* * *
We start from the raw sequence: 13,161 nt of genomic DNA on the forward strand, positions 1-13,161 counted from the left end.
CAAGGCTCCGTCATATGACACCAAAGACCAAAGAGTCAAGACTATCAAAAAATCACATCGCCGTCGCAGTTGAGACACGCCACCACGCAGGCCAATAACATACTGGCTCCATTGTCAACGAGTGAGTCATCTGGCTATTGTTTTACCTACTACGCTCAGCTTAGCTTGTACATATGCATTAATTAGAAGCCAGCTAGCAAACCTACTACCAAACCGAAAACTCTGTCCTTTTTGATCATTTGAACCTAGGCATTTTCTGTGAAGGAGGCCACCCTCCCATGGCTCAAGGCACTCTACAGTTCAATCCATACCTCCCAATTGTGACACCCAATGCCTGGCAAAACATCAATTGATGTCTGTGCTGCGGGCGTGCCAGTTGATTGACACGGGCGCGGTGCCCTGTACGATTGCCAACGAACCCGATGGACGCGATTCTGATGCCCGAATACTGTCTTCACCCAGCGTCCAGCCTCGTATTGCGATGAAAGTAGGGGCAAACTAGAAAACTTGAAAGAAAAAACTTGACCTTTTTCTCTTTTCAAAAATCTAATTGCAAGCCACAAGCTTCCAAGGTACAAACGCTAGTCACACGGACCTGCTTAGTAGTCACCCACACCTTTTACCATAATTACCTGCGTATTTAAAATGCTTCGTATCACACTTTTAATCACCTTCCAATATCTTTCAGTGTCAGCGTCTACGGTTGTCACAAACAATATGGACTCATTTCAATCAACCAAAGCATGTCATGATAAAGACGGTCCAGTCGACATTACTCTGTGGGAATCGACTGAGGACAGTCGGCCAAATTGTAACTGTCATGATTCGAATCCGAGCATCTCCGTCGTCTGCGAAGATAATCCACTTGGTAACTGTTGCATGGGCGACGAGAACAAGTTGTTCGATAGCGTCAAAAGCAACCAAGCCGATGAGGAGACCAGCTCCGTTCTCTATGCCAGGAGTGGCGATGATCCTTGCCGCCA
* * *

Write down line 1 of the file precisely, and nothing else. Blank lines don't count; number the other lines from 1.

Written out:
We start from the raw sequence: 13,161 nt of genomic DNA on the forward strand, positions 1-13,161 counted from the left end.